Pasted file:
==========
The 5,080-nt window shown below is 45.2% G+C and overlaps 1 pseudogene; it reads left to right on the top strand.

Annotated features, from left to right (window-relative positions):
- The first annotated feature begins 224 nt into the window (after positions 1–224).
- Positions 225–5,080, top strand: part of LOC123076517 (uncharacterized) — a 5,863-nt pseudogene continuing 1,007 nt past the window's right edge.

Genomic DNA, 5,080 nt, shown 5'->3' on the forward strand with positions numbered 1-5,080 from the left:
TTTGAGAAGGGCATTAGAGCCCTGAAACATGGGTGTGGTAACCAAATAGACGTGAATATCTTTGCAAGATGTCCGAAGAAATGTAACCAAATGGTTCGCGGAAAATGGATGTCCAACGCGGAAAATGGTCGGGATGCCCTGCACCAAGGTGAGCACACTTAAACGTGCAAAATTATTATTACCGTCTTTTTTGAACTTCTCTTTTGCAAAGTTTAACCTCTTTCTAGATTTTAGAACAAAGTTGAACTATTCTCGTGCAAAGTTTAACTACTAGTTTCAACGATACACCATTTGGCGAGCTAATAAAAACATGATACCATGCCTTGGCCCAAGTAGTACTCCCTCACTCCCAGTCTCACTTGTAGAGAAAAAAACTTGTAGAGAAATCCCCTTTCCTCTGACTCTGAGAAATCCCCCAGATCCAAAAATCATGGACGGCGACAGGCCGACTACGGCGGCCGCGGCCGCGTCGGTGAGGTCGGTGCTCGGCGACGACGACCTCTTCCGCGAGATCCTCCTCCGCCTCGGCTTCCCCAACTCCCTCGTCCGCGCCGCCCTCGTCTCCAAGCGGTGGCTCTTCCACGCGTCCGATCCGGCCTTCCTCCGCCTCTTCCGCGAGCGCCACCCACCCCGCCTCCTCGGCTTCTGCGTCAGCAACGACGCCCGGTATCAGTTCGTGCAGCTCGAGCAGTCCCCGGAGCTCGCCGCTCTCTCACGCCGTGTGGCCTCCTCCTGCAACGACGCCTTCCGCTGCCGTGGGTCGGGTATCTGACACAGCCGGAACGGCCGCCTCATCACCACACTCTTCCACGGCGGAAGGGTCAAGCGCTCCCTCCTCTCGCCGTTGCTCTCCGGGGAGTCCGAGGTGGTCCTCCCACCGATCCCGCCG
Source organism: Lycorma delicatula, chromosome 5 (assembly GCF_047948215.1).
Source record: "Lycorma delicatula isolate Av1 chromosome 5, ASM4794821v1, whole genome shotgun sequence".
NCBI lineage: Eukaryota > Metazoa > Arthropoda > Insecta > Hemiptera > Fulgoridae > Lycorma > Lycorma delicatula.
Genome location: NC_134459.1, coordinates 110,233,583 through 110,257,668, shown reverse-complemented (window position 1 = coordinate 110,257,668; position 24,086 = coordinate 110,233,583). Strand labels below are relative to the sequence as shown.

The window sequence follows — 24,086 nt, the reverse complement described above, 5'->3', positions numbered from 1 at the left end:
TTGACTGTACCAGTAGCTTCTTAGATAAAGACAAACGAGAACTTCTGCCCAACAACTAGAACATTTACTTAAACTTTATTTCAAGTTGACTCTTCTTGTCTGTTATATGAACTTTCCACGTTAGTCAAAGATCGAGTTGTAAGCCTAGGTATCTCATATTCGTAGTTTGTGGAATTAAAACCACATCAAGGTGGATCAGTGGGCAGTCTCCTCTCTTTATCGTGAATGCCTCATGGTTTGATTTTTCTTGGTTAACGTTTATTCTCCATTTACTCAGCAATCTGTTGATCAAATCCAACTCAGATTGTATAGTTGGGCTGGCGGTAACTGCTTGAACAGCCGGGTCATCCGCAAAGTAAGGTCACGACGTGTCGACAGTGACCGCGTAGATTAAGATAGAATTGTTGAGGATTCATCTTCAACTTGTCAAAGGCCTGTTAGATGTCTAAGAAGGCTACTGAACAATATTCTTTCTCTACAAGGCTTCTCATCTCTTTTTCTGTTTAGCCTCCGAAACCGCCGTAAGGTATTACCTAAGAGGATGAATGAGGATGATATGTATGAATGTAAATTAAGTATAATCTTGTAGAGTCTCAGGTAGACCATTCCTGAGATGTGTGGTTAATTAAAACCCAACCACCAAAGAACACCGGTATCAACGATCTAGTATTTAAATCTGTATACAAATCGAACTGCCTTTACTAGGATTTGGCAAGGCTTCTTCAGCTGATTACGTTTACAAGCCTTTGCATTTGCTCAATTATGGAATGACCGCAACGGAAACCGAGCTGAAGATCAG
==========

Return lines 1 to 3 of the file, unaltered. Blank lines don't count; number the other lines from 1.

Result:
The 5,080-nt window shown below is 45.2% G+C and overlaps 1 pseudogene; it reads left to right on the top strand.

Annotated features, from left to right (window-relative positions):
- The first annotated feature begins 224 nt into the window (after positions 1–224).